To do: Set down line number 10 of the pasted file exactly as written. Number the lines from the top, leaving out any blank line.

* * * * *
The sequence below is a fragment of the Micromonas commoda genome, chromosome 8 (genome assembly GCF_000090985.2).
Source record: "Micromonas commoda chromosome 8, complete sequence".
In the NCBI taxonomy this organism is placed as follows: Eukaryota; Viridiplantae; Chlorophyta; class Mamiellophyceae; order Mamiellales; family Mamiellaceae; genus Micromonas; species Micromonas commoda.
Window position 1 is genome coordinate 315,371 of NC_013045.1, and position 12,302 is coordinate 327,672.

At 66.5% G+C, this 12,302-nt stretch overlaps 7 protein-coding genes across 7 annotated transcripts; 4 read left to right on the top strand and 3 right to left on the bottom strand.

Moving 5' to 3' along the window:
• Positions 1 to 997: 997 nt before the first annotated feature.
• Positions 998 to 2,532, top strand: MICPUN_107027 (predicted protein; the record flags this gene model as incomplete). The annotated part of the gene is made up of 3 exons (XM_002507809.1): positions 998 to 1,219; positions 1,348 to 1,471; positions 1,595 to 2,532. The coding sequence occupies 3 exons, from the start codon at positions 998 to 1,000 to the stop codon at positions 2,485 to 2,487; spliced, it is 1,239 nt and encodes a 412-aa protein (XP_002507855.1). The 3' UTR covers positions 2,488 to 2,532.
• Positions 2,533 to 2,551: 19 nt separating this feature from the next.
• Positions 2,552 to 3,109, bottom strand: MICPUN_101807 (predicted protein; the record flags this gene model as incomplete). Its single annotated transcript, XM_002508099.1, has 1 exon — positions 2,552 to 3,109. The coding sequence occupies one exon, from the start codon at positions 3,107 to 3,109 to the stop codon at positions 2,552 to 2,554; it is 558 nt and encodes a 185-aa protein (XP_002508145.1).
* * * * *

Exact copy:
• Positions 2,552 to 3,109, bottom strand: MICPUN_101807 (predicted protein; the record flags this gene model as incomplete). Its single annotated transcript, XM_002508099.1, has 1 exon — positions 2,552 to 3,109. The coding sequence occupies one exon, from the start codon at positions 3,107 to 3,109 to the stop codon at positions 2,552 to 2,554; it is 558 nt and encodes a 185-aa protein (XP_002508145.1).